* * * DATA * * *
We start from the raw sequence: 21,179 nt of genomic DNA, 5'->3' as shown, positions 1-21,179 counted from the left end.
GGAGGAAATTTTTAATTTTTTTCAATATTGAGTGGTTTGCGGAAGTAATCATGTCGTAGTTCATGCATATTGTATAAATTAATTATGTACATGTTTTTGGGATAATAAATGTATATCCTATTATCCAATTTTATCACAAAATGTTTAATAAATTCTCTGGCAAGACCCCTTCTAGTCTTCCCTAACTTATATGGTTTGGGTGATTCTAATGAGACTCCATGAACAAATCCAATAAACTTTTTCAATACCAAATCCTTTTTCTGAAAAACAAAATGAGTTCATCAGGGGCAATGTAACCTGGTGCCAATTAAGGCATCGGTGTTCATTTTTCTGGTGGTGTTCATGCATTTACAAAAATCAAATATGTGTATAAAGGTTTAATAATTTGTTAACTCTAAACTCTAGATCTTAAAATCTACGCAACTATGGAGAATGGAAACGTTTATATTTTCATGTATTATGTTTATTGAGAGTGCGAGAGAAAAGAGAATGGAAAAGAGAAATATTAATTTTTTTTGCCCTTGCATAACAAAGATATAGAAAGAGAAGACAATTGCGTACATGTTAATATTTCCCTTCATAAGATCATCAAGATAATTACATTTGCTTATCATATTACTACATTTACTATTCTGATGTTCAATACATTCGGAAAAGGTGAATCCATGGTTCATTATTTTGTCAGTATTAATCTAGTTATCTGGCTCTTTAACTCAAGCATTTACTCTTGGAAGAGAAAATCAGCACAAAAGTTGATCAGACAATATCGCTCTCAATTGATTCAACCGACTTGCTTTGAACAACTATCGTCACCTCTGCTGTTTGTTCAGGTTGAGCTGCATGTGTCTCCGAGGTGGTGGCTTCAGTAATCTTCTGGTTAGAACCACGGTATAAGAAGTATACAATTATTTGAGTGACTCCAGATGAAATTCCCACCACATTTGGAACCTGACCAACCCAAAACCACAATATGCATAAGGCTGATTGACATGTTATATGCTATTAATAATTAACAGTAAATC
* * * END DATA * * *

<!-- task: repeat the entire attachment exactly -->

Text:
We start from the raw sequence: 21,179 nt of genomic DNA, 5'->3' as shown, positions 1-21,179 counted from the left end.
GGAGGAAATTTTTAATTTTTTTCAATATTGAGTGGTTTGCGGAAGTAATCATGTCGTAGTTCATGCATATTGTATAAATTAATTATGTACATGTTTTTGGGATAATAAATGTATATCCTATTATCCAATTTTATCACAAAATGTTTAATAAATTCTCTGGCAAGACCCCTTCTAGTCTTCCCTAACTTATATGGTTTGGGTGATTCTAATGAGACTCCATGAACAAATCCAATAAACTTTTTCAATACCAAATCCTTTTTCTGAAAAACAAAATGAGTTCATCAGGGGCAATGTAACCTGGTGCCAATTAAGGCATCGGTGTTCATTTTTCTGGTGGTGTTCATGCATTTACAAAAATCAAATATGTGTATAAAGGTTTAATAATTTGTTAACTCTAAACTCTAGATCTTAAAATCTACGCAACTATGGAGAATGGAAACGTTTATATTTTCATGTATTATGTTTATTGAGAGTGCGAGAGAAAAGAGAATGGAAAAGAGAAATATTAATTTTTTTTGCCCTTGCATAACAAAGATATAGAAAGAGAAGACAATTGCGTACATGTTAATATTTCCCTTCATAAGATCATCAAGATAATTACATTTGCTTATCATATTACTACATTTACTATTCTGATGTTCAATACATTCGGAAAAGGTGAATCCATGGTTCATTATTTTGTCAGTATTAATCTAGTTATCTGGCTCTTTAACTCAAGCATTTACTCTTGGAAGAGAAAATCAGCACAAAAGTTGATCAGACAATATCGCTCTCAATTGATTCAACCGACTTGCTTTGAACAACTATCGTCACCTCTGCTGTTTGTTCAGGTTGAGCTGCATGTGTCTCCGAGGTGGTGGCTTCAGTAATCTTCTGGTTAGAACCACGGTATAAGAAGTATACAATTATTTGAGTGACTCCAGATGAAATTCCCACCACATTTGGAACCTGACCAACCCAAAACCACAATATGCATAAGGCTGATTGACATGTTATATGCTATTAATAATTAACAGTAAATC